Matthew Murphy, Courtesy Blankenbuehler

Celebrating Dance Magazine Award Honoree Andy Blankenbuehler

This week we're sharing tributes to all of the 2021 Dance Magazine Award honorees. For tickets to our hybrid ceremony taking place December 6, visit dancemediafoundation.org.

Andy Blankenbuehler got into dance as a 3-year-old tapper in Cincinnati, but theatergoers don't associate him with showstopping tap routines. Nor do they identify him with cheerleader formations, swing-dance extravaganzas or hip-hop blowouts, even though his shows have had them all. It's because Blankenbuehler numbers don't actually stop shows—they push them forward, vibrantly, relentlessly, ingeniously. They exist in a specific moment of a specific musical.

He came to New York City in 1990 to make a career as a Broadway dancer, absorbing choreography from contemporary masters Susan Stroman and Christopher Chadman,­ and studying the work of two of his idols, Jerome Robbins and Bob Fosse. Their influence pervades his work in visible and invisible ways—Fosse's tensed line, Robbins'­ perpetual-motion machine—and he readily admits to leaning on the work of Gene Kelly and Michael Jackson.­ But, to borrow a word from one of his assistants, he Blankenbuehlerizes­ familiar dance vocabulary and makes it feel contemporary.

An obsessive researcher, Blankenbuehler immerses himself in the period and music and lyrics of each show he does. He collects all the information he can from the relevant idiom—it could be salsa, it could be ballet, it could be stepping—until he's absorbed and understood it. Despite­ all the prep, the exacting, meticulous results are never derivative, because he thinks so rigorously about every word in every song. He likes to say that he's not interested in dance steps on their own, that he cares only about how they reveal the character or the story. And he's never afraid to stop the dancing cold if that will heighten the drama or bring home a moment. When the orphans of Annie or the soldiers of Hamilton freeze in the middle of a phrase, it's not because he's run out of ideas. It's because he's had one that he wants us to notice.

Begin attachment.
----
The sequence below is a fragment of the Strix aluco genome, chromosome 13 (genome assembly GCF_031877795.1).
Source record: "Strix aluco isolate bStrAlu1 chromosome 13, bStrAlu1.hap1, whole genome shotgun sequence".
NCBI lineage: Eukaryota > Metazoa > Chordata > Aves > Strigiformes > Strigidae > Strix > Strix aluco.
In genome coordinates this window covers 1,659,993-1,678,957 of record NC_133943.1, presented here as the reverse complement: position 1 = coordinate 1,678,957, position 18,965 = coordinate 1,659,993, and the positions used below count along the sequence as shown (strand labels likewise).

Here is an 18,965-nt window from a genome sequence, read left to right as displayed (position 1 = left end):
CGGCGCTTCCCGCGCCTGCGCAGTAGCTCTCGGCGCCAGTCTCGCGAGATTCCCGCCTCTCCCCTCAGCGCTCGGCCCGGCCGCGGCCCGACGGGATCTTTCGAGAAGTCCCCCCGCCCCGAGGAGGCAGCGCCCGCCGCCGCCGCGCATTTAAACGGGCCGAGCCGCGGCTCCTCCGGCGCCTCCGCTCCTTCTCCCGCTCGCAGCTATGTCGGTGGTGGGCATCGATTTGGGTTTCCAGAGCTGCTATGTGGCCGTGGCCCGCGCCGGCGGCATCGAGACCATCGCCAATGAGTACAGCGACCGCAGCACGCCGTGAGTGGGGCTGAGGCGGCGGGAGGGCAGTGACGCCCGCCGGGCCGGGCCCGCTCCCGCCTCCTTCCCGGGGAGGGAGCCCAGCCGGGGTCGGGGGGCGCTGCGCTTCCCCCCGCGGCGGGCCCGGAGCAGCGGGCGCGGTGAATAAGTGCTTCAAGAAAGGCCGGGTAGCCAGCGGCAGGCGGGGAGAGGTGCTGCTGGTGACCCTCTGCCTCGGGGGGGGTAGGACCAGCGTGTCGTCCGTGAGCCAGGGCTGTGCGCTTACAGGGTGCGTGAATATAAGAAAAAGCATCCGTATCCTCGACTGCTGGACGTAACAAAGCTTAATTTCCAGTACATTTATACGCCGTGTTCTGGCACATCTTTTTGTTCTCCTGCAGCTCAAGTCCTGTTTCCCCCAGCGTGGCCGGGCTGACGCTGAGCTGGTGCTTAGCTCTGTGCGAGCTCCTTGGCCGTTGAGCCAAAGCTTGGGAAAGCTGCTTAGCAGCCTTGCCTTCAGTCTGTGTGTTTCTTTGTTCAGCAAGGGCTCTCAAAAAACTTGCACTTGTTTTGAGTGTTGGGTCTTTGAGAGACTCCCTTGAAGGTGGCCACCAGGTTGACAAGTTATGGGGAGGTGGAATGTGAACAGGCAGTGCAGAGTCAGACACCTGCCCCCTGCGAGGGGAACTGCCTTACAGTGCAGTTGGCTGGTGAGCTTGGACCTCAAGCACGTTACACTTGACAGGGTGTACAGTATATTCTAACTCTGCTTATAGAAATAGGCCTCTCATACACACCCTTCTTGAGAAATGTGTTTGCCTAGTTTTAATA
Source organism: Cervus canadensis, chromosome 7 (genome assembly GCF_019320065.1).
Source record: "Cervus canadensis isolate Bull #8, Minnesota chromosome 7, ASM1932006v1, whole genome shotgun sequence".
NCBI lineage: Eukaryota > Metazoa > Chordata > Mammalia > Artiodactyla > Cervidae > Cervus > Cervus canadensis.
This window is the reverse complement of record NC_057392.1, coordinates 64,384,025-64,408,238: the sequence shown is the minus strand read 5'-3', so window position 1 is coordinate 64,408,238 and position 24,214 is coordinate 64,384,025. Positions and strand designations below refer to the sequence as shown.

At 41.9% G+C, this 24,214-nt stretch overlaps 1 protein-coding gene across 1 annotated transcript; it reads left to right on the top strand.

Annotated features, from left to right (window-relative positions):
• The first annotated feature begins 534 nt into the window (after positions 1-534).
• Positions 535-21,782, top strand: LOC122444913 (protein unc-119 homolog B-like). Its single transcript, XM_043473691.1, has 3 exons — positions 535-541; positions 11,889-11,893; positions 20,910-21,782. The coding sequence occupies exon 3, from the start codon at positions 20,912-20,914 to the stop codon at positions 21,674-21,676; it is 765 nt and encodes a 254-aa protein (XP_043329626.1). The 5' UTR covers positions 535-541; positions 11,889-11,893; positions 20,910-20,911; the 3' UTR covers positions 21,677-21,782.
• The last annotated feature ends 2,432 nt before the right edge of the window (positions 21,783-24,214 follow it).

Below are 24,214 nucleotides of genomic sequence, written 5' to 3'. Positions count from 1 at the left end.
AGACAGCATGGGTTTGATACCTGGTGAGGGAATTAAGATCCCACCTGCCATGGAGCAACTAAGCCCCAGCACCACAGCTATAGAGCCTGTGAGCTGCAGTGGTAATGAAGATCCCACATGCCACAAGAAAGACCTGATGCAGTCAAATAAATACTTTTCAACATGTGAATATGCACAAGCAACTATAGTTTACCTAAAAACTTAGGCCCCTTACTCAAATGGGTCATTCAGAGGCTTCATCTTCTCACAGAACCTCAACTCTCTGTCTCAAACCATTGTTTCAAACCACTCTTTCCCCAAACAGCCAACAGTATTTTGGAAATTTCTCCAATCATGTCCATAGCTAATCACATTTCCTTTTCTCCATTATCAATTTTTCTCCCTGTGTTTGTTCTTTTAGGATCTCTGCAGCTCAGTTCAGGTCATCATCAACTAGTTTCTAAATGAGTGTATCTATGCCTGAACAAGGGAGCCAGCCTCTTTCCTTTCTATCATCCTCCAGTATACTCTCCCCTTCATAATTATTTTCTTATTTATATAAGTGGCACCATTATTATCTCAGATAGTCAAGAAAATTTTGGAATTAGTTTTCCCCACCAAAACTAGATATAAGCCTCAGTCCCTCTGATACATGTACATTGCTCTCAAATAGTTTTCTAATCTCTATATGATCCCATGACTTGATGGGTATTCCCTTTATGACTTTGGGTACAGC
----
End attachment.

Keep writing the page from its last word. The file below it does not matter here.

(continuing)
And notice we do. The Tony, Drama Desk, Olivier, Chita Rivera and Lortel nominations and awards he's collected for In the Heights, Bring It On, Bandstand and, of course, Hamilton, attest to the way his work speaks to today's audiences. The restless energy that drives his choreography also drives him to explore: choreographing for film (Cats), directing (Bring It On: The Musical and Bandstand) and dreaming up new shows (Only Gold). With his enormous store of both brains and heart, he's showing Broadway how to make musicals that move with a 21st-century beat—pulling this 20th-century form into the current moment and beyond.


Join Dance Magazine in celebrating Andy Blankebuehler at the December 6 Dance Magazine Awards ceremony. Tickets are now available here.

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AMDA students learn how to present their best selves on camera. Photo by Trae Patton, Courtesy AMDA

AMDA's 4 Tips for Acing Your Next Audition

Ah, audition day. The flurry of new choreography, the long lines of dancers, the wait for callbacks. It's an environment dancers know well, but it can also come with great stress. Learning how to be best prepared for the big day is often the key to staying calm and performing to your fullest potential (and then some).

This concept is the throughline of the curriculum at American Musical and Dramatic Academy, where dance students spend all four years honing their audition skills.

"You're always auditioning," says Santana Trujillo, AMDA's dance outreach manager and a graduate of its BFA program. On campus in Los Angeles and New York City, students have access to dozens of audition opportunities every semester.

For advice on how dancers can put their best foot forward at professional auditions, Dance Magazine recently spoke with Trujillo, as well as AMDA faculty members Michelle Elkin and Genevieve Carson. Catch the whole conversation below, and read on for highlights.

GO DEEPER SHOW LESS
July 2021